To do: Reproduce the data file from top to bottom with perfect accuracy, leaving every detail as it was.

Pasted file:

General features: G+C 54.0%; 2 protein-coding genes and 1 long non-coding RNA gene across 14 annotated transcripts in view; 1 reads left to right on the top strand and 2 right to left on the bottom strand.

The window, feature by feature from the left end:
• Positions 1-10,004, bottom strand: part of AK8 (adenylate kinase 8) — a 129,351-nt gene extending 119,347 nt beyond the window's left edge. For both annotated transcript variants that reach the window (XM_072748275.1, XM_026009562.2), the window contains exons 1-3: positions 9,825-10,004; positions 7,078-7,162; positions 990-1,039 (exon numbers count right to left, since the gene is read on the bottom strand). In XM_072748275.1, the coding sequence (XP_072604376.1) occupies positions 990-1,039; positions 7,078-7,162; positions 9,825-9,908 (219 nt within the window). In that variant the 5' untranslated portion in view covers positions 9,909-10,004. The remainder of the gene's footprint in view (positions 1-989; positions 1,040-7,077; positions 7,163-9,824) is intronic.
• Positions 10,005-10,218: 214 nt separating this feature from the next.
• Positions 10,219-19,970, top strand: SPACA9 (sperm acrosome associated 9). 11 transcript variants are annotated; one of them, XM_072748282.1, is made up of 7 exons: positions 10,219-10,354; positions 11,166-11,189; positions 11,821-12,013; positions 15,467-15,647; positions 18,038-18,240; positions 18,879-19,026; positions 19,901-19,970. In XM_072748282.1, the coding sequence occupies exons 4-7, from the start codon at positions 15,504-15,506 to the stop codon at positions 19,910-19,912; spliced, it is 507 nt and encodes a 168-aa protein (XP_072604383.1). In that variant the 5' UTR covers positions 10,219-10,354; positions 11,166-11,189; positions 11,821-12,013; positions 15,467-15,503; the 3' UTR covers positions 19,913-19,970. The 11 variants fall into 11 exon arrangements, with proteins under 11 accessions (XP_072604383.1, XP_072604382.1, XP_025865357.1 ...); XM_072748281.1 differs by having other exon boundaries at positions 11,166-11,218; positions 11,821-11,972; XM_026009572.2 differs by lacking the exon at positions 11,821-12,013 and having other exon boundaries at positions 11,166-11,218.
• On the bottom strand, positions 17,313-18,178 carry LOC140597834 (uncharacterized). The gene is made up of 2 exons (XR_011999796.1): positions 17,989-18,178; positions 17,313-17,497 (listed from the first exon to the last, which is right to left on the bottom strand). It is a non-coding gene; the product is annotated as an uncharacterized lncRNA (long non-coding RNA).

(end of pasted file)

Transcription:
General features: G+C 54.0%; 2 protein-coding genes and 1 long non-coding RNA gene across 14 annotated transcripts in view; 1 reads left to right on the top strand and 2 right to left on the bottom strand.

The window, feature by feature from the left end:
• Positions 1-10,004, bottom strand: part of AK8 (adenylate kinase 8) — a 129,351-nt gene extending 119,347 nt beyond the window's left edge. For both annotated transcript variants that reach the window (XM_072748275.1, XM_026009562.2), the window contains exons 1-3: positions 9,825-10,004; positions 7,078-7,162; positions 990-1,039 (exon numbers count right to left, since the gene is read on the bottom strand). In XM_072748275.1, the coding sequence (XP_072604376.1) occupies positions 990-1,039; positions 7,078-7,162; positions 9,825-9,908 (219 nt within the window). In that variant the 5' untranslated portion in view covers positions 9,909-10,004. The remainder of the gene's footprint in view (positions 1-989; positions 1,040-7,077; positions 7,163-9,824) is intronic.
• Positions 10,005-10,218: 214 nt separating this feature from the next.
• Positions 10,219-19,970, top strand: SPACA9 (sperm acrosome associated 9). 11 transcript variants are annotated; one of them, XM_072748282.1, is made up of 7 exons: positions 10,219-10,354; positions 11,166-11,189; positions 11,821-12,013; positions 15,467-15,647; positions 18,038-18,240; positions 18,879-19,026; positions 19,901-19,970. In XM_072748282.1, the coding sequence occupies exons 4-7, from the start codon at positions 15,504-15,506 to the stop codon at positions 19,910-19,912; spliced, it is 507 nt and encodes a 168-aa protein (XP_072604383.1). In that variant the 5' UTR covers positions 10,219-10,354; positions 11,166-11,189; positions 11,821-12,013; positions 15,467-15,503; the 3' UTR covers positions 19,913-19,970. The 11 variants fall into 11 exon arrangements, with proteins under 11 accessions (XP_072604383.1, XP_072604382.1, XP_025865357.1 ...); XM_072748281.1 differs by having other exon boundaries at positions 11,166-11,218; positions 11,821-11,972; XM_026009572.2 differs by lacking the exon at positions 11,821-12,013 and having other exon boundaries at positions 11,166-11,218.
• On the bottom strand, positions 17,313-18,178 carry LOC140597834 (uncharacterized). The gene is made up of 2 exons (XR_011999796.1): positions 17,989-18,178; positions 17,313-17,497 (listed from the first exon to the last, which is right to left on the bottom strand). It is a non-coding gene; the product is annotated as an uncharacterized lncRNA (long non-coding RNA).